1 gallon salted boiling water
2 medium heads of cabbage
1 Frank Davis Sprinkling Spice
1 cup all purpose seasoned flour
3 eggs + 1 cup milk (eggwash)
2 cups seasoned bread crumbs
1 cup grated Parmesan cheese
1 quart peanut or canola oil
1 cup shredded Parmesan cheese
First bring a pot of salted water to a gentle boil. Then cut the cabbage heads into quarters.
Next, slice each quarter in quarters to make wedges (do not remove the main core, however—it holds the leaves together).
Now drop the wedges, a few at a time, into the boiling water and parboil them for about 3 minutes or so. When the wedges begin to show signs of softening, remove them from the pot and allow them to drain on a wire rack until cool.
In the meantime, place the seasoned flour into a shallow pan. Then next to it, place a medium-size bowl for the egg wash. Then next to the wash place another shallow pan to hold the seasoned bread crumbs (I recommend you mix the bread crumbs and the first cup of Parmesan together evenly and thoroughly).
At this point, you should also put a heavy deep-sided skillet on the stove and heat the oil to about 325 degrees. Then while the oil is coming up to temperature, prepare the wedges for frying. One at a time:
1—Lightly sprinkle the wedges with Frank Davis Sprinkling Spice.
2—Gently dust each wedge in the flour and shake off the excess.
3—Dip the wedge into the egg wash and allow the excess to drain off.
4—Dredge the wedge into the seasoned bread crumbs and gently place them on a sheet of waxed paper to set (let them rest for about a minute).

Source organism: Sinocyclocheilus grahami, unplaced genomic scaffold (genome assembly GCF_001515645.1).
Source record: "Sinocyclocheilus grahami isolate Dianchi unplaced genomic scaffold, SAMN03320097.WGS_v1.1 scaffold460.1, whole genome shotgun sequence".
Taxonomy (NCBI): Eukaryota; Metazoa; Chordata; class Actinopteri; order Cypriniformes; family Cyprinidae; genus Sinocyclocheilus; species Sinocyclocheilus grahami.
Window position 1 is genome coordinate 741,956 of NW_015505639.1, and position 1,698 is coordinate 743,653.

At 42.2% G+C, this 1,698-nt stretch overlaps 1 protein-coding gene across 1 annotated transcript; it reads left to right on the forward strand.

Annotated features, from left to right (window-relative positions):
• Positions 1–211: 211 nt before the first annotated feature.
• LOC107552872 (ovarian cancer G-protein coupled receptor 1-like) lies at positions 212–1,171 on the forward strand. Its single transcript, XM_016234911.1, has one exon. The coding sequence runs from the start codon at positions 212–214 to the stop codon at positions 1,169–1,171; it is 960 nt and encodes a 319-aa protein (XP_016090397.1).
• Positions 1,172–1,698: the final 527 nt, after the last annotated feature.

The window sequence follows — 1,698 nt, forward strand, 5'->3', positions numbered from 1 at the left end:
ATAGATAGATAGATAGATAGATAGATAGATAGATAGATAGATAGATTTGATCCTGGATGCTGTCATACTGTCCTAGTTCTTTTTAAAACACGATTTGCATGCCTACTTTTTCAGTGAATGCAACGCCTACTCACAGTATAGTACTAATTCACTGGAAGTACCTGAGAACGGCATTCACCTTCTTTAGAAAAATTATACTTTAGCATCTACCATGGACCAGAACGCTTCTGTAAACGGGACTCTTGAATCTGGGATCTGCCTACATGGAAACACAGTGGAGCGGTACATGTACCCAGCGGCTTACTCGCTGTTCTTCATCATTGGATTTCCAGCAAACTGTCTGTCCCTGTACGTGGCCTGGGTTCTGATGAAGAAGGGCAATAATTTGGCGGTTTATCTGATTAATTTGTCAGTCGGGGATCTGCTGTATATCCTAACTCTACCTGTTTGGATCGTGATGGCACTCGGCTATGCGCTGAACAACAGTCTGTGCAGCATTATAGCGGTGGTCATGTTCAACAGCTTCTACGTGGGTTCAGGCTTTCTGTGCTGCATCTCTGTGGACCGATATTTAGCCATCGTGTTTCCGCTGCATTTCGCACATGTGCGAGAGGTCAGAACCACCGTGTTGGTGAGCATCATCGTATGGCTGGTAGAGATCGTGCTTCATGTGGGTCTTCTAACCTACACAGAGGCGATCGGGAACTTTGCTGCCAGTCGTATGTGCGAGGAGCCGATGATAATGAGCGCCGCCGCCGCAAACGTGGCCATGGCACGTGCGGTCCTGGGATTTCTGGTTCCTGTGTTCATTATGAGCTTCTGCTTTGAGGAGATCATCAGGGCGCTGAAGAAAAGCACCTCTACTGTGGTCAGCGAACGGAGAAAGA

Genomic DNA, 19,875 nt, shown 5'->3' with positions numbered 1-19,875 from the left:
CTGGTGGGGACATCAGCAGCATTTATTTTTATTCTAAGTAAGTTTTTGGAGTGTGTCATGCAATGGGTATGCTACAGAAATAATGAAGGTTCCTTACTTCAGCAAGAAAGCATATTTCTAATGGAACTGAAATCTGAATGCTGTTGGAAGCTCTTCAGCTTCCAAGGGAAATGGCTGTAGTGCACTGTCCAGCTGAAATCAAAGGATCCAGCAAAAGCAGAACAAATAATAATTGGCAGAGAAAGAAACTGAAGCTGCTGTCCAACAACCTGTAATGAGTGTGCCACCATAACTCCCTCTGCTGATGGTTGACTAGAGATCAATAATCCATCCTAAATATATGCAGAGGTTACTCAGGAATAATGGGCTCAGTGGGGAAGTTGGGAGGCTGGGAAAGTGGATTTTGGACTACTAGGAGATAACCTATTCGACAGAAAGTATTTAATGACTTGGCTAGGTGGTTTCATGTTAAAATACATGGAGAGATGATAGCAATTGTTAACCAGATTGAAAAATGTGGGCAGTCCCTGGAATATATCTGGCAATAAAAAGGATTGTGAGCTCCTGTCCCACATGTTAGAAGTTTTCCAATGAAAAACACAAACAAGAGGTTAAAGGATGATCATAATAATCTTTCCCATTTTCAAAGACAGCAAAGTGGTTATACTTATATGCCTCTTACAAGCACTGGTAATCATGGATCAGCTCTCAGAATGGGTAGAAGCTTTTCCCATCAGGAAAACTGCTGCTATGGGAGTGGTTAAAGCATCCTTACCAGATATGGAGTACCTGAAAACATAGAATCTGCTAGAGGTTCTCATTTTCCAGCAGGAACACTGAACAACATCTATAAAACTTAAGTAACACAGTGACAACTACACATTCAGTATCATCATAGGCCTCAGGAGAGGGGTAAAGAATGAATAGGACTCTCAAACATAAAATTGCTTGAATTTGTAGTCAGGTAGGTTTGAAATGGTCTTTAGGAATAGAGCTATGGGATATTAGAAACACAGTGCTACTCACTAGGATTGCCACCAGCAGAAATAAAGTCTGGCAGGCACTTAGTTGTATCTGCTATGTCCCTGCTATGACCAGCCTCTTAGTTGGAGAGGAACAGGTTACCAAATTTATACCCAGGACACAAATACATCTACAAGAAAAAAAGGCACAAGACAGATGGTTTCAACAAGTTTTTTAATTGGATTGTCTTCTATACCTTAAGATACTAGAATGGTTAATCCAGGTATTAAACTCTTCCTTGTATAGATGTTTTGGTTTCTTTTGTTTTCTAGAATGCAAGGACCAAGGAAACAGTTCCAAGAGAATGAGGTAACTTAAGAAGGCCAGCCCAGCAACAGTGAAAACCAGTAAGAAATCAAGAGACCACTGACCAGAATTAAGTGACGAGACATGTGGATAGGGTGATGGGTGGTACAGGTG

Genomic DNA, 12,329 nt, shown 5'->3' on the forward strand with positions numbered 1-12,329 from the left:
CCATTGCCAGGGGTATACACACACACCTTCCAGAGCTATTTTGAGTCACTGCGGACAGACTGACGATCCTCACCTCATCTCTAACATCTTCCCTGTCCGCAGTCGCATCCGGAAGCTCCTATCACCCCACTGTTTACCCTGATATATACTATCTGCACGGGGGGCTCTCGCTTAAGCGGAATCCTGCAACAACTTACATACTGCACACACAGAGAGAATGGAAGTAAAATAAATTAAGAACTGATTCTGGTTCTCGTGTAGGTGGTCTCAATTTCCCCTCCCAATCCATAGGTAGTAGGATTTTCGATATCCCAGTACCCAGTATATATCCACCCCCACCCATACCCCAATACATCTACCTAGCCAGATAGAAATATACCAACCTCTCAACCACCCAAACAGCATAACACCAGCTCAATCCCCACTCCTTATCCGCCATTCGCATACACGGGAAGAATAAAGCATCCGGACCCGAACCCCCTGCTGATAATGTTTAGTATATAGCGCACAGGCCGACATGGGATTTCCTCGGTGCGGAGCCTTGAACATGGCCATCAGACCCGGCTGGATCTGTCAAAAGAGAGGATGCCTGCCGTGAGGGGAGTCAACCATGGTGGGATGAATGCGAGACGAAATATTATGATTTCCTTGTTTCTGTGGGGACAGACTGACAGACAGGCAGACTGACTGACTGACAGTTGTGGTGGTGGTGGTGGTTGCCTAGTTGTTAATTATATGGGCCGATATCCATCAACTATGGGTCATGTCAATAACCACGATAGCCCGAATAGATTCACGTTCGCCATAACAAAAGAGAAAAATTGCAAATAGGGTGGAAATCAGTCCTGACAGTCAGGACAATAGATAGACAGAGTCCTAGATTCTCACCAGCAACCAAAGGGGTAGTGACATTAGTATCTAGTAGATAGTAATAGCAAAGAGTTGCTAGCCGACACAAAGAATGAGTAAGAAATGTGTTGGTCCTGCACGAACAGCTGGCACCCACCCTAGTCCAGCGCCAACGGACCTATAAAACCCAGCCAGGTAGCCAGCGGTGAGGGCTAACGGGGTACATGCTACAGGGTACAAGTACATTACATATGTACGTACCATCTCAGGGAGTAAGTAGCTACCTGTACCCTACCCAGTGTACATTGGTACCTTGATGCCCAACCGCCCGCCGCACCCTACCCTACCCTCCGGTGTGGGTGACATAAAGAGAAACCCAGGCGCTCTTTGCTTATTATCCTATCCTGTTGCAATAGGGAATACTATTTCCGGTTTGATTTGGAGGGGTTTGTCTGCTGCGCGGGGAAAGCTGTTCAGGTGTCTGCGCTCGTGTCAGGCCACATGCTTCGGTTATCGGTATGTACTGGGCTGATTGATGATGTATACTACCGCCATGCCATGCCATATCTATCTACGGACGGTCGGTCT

5—Drop the wedge into the hot oil and fry until the crust is a golden brown.
6—Remove the wedge from the oil, drain on a sheet of paper towel or Kraft paper, and while still piping hot sprinkle liberally with the shredded Parmesan cheese. Repeat the process until all the wedges are coated and fried.
These bad boys are best if eaten piping hot right out of the skillet. They make a nice side dish when served alongside a piece of grilled chicken, or a barbecued pork chop, or a slice of meatloaf. And while it might seem a bit unorthodox, cabbage wedges also make great sandwiches when paired with mayonnaise and thinly sliced tomatoes.
I had always shredded my cabbage and fried it in a skillet with bacon, bacon drippings, and onions, but when Mike Sanders told me about his “Momma Marie’s Fried Cabbage Wedges,” I had to give it a try. Once you taste them, you’ll agree that they’ve fabulous!